It is distinguished from many other faith-inspired movements by the recognition from many official bodies that its transnational and joint projects have yielded worldwide. In the four decades or so since it was established, it has grown into a worldwide educational, inter-cultural and interfaith movement, with participants numbering in the millions, as well as securely established, respected institutions of different kinds, but mostly schools on every continent.

You define yourself as an “insider.” What was the advantage of that to your research?

As an insider I could obtain the collective actors’ perspectives without causing any apprehension about the possible repercussions to individuals as a result of their answering my questions, or of distorting or dismissing their understanding of what they are doing. Being an insider researcher can be seen as a positive feature, in the sense that it is illuminating: It reveals important aspects of phenomena, such as the movement’s self-reflexive internal critique and culture, which outsider researchers, especially if they have little experience of, or little sympathy with, faith-inspired collective action, may have difficulty in seeing or understanding.

You asked some people who do not look favorably on the Gülen movement for interviews. What was your aim in doing that?

Obviously my aim was to obtain as wide a variety of perspectives on the movement as possible in the interest of objectivity. However, none of my requests met with a favorable response, so I was unable to incorporate the views of interviewees who oppose the movement. To compensate for that lack of direct response, I referred to other sources of criticism of Gülen and the movement, mostly drawn from print and other media sources.

It is worth noting that I am not the only researcher who encountered this problem. Berna Turam, who is not an “insider” researcher, has also recounted in her work the personal and professional difficulties she experienced in dealing with some of the opponents of the movement.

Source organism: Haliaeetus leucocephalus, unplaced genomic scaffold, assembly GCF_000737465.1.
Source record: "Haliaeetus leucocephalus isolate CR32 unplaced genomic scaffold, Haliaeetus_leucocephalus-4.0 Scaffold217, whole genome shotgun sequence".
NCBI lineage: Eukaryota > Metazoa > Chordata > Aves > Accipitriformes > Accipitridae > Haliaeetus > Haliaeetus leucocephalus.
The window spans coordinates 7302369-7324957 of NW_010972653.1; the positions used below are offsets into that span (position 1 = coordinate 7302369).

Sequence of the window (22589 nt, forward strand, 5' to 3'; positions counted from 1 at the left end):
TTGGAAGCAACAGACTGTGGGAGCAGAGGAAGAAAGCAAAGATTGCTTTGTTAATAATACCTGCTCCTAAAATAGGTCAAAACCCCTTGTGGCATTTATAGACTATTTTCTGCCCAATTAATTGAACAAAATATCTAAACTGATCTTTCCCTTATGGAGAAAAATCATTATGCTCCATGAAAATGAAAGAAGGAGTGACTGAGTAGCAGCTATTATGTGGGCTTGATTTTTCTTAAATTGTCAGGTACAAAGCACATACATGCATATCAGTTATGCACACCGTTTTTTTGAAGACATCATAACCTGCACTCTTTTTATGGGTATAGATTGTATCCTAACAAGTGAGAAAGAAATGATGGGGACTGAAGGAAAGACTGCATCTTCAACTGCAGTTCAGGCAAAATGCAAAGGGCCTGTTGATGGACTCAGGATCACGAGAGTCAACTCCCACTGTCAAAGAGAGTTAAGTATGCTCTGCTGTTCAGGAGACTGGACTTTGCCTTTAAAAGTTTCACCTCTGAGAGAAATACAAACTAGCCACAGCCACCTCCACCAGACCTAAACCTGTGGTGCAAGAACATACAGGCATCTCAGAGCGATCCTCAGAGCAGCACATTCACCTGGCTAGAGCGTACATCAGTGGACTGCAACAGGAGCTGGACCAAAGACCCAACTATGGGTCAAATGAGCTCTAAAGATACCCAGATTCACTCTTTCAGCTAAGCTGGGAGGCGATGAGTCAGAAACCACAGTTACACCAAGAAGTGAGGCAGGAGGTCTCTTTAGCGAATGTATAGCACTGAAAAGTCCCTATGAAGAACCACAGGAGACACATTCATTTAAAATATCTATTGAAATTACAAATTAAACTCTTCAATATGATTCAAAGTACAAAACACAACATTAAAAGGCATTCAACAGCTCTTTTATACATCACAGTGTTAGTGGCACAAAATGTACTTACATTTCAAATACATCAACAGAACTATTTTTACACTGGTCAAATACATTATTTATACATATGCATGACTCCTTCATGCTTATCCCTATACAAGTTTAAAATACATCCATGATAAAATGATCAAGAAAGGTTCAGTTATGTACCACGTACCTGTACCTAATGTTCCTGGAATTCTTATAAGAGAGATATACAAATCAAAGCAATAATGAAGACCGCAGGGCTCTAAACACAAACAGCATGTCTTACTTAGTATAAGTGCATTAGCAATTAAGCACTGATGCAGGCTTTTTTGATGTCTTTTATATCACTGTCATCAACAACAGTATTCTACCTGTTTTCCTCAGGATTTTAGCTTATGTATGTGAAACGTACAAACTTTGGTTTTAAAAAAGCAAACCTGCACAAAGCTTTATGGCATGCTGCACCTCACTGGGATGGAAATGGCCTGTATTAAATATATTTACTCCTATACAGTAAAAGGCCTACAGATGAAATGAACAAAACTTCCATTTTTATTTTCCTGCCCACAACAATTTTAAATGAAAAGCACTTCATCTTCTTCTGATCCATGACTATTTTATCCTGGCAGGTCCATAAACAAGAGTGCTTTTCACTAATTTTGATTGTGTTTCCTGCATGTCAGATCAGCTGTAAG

The movement, is in your words, a form of “collective social altruism.” What do you mean by that?

Perhaps a simpler way of expressing “collective social altruism is “offering” — the unilateral power of giving something for nothing, sometimes in defiance of immediate self-interest. This offering is neither motivated nor regulated — nor can it be sidetracked — by cost-benefit calculations. This “offering” is what participants in the movement organize to do.

So the identity or nature of the Gülen movement is pluralist, collaborative, democratic, mediating, civilizing and peaceful. It is an apolitical, philanthropic, inter-civilizational civil society actor. In all times and places, Gülen and movement participants have acted meaningfully to reduce aggression and discord and proven that they are on the side of peace and cooperation.

Do you think the Gülen movement will close the gap between the West and the Islamic world? What about the future of the movement?

First of all, Gülen himself has rejected the idea that there is these days any such thing as “the Islamic world” in any real sense. Also, the notion of “the West” as some kind of politically and culturally monolithic bloc most often functions as a negative stereotype that lacks any nuance. There is as much diversity in the notional “West”– that is, the US and Europe — as there is any other region of the world: that, is a lot. Such oversimplified thinking about ‘blocs’ is unhelpful if we seek peaceful solutions to local and global problems. That kind of thinking lies at the root of the claims that there must necessarily be a ‘clash of civilizations’.

In becoming transnational and by dint of its dialogue activities, the Gülen movement has already proved that there is no real “gap,” as you put it. Instead, we have found plenty of common ground between different individuals, groups of people and communities throughout the world. Very diverse people can pull together to achieve very valuable goals.

The Gülen movement has discovered this, reminds people of it and acts on this simple truth. For this reason, I believe that, in spite of opposition from groups that benefit from conflicts between peoples, the movement will continue peacefully and successfully in the way it always has.

Source: Today's Zaman , 22 August 2010